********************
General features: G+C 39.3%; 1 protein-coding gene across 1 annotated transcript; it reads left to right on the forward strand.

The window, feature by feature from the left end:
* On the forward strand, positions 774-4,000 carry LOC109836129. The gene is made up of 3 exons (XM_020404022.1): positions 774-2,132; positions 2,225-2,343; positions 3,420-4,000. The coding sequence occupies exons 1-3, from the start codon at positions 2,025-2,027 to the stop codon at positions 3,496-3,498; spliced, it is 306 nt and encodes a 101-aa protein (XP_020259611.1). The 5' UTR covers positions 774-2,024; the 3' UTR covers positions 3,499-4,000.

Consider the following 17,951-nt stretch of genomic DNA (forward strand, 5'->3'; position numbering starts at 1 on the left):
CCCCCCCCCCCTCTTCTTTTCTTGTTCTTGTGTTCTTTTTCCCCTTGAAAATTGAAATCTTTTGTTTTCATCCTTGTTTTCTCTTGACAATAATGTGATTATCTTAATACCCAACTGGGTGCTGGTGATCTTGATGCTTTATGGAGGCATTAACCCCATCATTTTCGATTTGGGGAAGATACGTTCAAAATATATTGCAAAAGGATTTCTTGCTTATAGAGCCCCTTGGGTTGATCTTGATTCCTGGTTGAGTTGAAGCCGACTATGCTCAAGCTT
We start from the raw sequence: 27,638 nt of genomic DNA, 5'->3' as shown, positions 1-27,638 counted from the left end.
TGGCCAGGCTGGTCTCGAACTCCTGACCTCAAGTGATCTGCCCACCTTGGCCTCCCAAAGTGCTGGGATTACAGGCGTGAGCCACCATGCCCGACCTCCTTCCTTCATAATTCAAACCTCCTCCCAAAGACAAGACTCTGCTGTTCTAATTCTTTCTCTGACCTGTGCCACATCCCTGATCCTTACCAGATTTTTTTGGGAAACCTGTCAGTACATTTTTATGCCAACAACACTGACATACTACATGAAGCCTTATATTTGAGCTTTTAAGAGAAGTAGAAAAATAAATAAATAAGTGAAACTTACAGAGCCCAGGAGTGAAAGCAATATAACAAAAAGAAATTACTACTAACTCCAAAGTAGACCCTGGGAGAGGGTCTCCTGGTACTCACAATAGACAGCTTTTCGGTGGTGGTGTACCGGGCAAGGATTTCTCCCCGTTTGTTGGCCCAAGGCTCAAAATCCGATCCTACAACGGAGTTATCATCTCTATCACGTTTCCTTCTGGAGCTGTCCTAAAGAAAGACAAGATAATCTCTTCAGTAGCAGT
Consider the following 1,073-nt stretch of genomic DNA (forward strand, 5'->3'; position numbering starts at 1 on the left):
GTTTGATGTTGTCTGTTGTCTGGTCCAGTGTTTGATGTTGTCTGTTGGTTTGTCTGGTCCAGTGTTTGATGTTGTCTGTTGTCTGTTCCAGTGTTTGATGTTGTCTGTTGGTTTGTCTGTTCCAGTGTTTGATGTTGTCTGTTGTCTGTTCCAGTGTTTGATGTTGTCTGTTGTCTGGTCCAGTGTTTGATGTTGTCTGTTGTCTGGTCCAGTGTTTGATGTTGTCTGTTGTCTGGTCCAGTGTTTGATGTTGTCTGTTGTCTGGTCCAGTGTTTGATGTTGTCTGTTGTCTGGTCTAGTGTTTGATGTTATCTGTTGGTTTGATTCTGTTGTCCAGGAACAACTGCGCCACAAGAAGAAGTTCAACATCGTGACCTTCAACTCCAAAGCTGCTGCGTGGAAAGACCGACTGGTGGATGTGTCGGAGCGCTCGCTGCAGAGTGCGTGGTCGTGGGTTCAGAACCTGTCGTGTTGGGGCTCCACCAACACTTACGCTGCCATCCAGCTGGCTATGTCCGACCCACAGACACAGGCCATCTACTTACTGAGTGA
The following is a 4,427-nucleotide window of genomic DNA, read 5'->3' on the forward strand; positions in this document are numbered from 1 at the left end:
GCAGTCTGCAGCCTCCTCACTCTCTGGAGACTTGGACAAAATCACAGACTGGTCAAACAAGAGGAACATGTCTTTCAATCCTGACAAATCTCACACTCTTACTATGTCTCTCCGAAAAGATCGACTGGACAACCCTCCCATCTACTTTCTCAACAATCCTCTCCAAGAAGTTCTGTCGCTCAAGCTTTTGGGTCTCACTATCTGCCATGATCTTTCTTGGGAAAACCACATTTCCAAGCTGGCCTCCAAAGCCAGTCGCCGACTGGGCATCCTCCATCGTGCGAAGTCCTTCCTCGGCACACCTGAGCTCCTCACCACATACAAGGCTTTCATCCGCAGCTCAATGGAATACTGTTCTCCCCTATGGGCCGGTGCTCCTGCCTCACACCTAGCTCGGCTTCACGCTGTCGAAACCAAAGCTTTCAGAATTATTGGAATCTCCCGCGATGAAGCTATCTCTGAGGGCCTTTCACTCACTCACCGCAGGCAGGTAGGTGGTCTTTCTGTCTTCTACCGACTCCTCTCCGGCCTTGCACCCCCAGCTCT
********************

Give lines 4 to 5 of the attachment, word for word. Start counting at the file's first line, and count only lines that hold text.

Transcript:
Consider the following 17,951-nt stretch of genomic DNA (forward strand, 5'->3'; position numbering starts at 1 on the left):
CCCCCCCCCCCTCTTCTTTTCTTGTTCTTGTGTTCTTTTTCCCCTTGAAAATTGAAATCTTTTGTTTTCATCCTTGTTTTCTCTTGACAATAATGTGATTATCTTAATACCCAACTGGGTGCTGGTGATCTTGATGCTTTATGGAGGCATTAACCCCATCATTTTCGATTTGGGGAAGATACGTTCAAAATATATTGCAAAAGGATTTCTTGCTTATAGAGCCCCTTGGGTTGATCTTGATTCCTGGTTGAGTTGAAGCCGACTATGCTCAAGCTT